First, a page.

It takes a Royal City to build a championship

The aftermath following New Westminster Hyacks' provincial victory includes sharing the celebration and credit with program supporters and community

There’s the regular December trip to Maui to look forward to. The warm weather and soothing beach sand will be a great respite and chance to unwind from the lengthy duties and worries of a head coach.

As great as it always is, it won’t be able to top the emotional euphoria experienced last week at B.C. Place.

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But just because his New Westminster Hyacks completed its mission by claiming the 2017 B.C. Subway Bowl football championship last Saturday, beating the Terry Fox Ravens 15-14 on the final play of the game, it doesn’t mean Farhan Lalji is content, in a ‘There’s nothing more to do,’ kind of way.

In fact, the franchise-first B.C. senior AAA title is a sign that the work continues – and work he’s eager to carry on.

“The whole year was interesting,” said Lalji on Wednesday. “It’s a special group of kids who won a lot and who were not satisfied with that. I’m not sure if we played our best football at the end of the season, but we kept going and never gave up.”

As documented earlier (see Hyacks crowned with last second heroics), that ‘never give up’ attitude paid off in a game where they didn’t score until late in the third quarter. Over 11 previous games, the team trailed just a couple of times and their lone loss came against Oregon powerhouse Scapoose in early September. Of course, that was all incidental history when it came to game time last Saturday. Then a different history was set.

They had close games, including a 20-14 win over Van College, but no B.C. team managed to lock-down the Hyack running game in the way Fox did in the final. Yet, New West still found a way and forged through some rough patches to come out victorious.

Certainly, luck played a part. The team went through the season almost unscathed by injury, Lalji noted. When certain players were banged up, the Hyacks depth was able to buy them time to recuperate.

In the final, when it appeared time had run out with the score 14-7 – and New West having achieved a first down at the Fox 17-yard line – it benefited the Hyacks that the Ravens bolted onto the field to celebrate just as the officials were signalling that there was still a second remaining and time for one more play. It gave the New West players a chance to reset and make sure they knew what they were going to do on their final chance – an 18-yard TD pass from quarterback Kinsale Philip to Severio Asaba – to keep the storybook finish going.

Seeing the unflinching joy of his players at the instant the winning two-point convert by Lucas Sabau was scored served as a touchstone moment for the coach, but also a complement to the events that occurred over the past few weeks, months even.

“I’ve always believed we run a championship program, and it wasn’t about winning a championship,” he noted. There are many things which attest to why the coaches and volunteers put in the time, and it always comes down to the kids.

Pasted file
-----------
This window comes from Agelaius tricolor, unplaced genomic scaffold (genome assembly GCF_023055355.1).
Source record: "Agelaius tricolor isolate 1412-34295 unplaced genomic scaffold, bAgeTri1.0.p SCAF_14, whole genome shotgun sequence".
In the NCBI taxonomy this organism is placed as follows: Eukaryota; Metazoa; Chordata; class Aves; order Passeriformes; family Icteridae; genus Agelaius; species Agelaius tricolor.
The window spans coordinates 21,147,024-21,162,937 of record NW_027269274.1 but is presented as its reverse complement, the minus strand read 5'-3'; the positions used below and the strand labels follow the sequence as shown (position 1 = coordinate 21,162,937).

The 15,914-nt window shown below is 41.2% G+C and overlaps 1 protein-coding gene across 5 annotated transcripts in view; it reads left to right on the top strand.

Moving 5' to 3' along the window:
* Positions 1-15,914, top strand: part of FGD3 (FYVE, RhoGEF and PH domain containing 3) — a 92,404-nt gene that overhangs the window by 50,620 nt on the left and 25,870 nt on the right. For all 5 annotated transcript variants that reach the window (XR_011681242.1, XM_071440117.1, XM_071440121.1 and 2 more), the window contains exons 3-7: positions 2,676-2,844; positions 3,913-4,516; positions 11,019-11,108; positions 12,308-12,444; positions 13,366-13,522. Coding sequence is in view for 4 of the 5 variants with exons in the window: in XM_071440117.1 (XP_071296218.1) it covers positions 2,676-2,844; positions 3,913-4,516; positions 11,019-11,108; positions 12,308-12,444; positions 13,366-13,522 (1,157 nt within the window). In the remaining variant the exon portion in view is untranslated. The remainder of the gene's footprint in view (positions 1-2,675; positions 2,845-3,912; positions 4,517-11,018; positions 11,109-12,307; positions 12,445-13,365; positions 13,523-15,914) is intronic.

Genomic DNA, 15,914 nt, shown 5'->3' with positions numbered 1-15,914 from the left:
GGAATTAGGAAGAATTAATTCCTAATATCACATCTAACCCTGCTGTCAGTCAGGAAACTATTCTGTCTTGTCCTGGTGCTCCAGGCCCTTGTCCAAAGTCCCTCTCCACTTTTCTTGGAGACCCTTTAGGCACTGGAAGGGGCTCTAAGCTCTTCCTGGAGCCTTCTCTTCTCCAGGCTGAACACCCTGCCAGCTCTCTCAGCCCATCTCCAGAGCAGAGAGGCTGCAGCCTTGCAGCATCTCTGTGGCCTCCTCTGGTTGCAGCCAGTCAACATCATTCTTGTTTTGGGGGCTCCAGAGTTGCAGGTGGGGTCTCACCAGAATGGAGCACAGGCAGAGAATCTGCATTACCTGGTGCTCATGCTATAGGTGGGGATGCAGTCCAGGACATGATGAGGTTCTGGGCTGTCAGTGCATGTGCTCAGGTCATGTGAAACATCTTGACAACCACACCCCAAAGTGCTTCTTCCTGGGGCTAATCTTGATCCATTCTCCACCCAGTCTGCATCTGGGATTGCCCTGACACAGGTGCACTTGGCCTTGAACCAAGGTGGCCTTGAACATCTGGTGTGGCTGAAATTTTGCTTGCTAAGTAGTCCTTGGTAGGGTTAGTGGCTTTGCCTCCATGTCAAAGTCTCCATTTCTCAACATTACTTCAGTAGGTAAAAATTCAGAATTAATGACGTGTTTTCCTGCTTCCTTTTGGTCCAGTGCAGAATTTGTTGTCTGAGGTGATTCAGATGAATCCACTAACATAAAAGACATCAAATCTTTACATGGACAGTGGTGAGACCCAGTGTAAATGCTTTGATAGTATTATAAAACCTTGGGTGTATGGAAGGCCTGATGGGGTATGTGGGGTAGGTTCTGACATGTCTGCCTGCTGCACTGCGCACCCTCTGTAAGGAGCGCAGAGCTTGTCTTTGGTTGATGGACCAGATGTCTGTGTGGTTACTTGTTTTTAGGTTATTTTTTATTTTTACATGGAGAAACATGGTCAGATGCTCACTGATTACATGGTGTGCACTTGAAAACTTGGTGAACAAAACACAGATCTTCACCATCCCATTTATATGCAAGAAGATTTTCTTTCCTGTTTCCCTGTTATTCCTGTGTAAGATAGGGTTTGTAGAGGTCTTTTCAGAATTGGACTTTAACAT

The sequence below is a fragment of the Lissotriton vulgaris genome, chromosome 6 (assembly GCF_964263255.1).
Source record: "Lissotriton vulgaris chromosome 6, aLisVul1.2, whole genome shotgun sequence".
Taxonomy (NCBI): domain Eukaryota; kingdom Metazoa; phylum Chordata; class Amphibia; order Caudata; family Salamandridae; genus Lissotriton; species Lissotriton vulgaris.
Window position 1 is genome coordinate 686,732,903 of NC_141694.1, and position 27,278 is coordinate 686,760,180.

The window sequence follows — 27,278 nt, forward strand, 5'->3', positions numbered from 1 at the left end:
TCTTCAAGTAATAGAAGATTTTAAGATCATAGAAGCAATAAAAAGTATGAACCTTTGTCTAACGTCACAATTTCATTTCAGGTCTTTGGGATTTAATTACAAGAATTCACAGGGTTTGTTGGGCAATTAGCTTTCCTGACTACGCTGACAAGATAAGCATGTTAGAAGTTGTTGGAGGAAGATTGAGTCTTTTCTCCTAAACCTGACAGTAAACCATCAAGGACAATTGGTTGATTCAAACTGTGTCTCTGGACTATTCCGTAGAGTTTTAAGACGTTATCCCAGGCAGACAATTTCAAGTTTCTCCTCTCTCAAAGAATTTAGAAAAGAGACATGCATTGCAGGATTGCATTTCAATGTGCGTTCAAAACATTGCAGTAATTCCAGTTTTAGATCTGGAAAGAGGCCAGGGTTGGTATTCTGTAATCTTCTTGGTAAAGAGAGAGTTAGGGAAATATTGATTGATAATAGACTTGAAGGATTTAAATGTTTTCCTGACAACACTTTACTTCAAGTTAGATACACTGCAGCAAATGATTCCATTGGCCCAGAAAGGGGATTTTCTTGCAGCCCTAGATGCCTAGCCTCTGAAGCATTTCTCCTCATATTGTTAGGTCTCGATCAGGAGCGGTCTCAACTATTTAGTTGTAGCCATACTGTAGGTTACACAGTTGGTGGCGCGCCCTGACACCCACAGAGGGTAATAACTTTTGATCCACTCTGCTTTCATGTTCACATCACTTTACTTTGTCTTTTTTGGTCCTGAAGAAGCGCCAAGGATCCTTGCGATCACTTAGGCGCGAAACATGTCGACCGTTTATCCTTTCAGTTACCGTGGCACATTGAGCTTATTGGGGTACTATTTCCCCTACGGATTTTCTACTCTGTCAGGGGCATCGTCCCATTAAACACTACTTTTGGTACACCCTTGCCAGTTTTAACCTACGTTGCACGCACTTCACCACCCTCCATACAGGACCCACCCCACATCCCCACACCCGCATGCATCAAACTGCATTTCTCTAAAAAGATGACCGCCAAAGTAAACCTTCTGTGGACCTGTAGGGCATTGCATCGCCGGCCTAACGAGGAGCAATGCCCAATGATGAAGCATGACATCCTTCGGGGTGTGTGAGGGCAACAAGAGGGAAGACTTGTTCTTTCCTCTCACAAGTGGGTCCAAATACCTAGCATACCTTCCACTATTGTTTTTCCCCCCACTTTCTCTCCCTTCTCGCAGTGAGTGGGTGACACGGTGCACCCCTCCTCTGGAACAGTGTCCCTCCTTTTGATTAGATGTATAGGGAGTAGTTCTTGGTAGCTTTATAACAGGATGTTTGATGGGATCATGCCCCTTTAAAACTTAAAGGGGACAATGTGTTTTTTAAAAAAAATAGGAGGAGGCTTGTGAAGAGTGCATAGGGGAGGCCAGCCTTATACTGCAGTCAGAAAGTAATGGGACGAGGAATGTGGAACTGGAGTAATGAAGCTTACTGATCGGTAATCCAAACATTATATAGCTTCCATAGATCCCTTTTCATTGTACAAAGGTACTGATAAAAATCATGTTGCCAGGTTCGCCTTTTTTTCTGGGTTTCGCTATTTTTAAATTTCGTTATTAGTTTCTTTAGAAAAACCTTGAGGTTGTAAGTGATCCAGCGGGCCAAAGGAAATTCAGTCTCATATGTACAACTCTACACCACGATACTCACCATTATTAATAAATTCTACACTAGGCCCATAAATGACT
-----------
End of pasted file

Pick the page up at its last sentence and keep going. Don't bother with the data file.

“We could have won by two, three touchdowns and run out the clock, and you would have gotten a celebration at the end. But to go through the battle we had, against a tough opponent like Fox and win it the way we did – we got that (celebration) moment times-10 by how it ended,” said Lalji.

It was brought home for him by all the texts, emails and connections he received from Hyack alumni from all over the place, including the team’s first quarterback Ingram Jaccard, who is in Germany and reached out to send his old coach his best wishes.

His many friends and colleagues in the media relayed the team’s story in tweets and posts. A coworker at TSN, where Lalji works as the network’s West Coast reporter, saw the game-winning play and picked it up for their national sportscast on Monday.

And there were the many people in the community who showed their support. It seemed everywhere you turned, people were talking about and cheering on the Hyacks. To see his players and the program he has poured a lot of energy into get such support was overwhelming.

“For me, the most gratifying part has been the response we’ve gotten from all over New West. It was amazing.

“I told the players, the 15-year history of this club didn’t matter. Just do it for yourselves, for each other.”

He said that the team’s assistant coaches went all-out in preparing the team through the season, while the school provided terrific support. Around the community, people like David Sidoo, Ryan Beedie and Dave Vallee, among others, have stood behind the program from the very start.

“(It) allowed us to provide these kids and this community more than simply a football program.”

A part of every season, win or lose, is that players move forward and graduate. The Hyacks will be losing some huge pieces to the 2017 championship roster, including provincial all-stars Yanni Angelopolous, Isaiah James, Sebastien Reid and Sammy Sidhu. Eleven players in all will leave on a winning note. The team does have a solid foundation in which to go forward, noted Lalji.

“We don’t graduate a big class, the cupboard isn’t bare,” he said. “While we don’t lose a ton of players we lose some very good players.

“I really like our (defensive) line and our secondary (for next year). We’ve got Kinsale and (running back Broxx Comia). (Tackle) Evan Nolli is as good as Yanni and Isaiah, who were all-stars. … We have guys who are ready for bigger roles.”

There is always next year – and that applies when you win, too.

“Little for me has changed. Our program isn’t defined by winning a championship,” said Lalji. “It’s most important that it’s for the kids, and how it connected the program even more with the community.”

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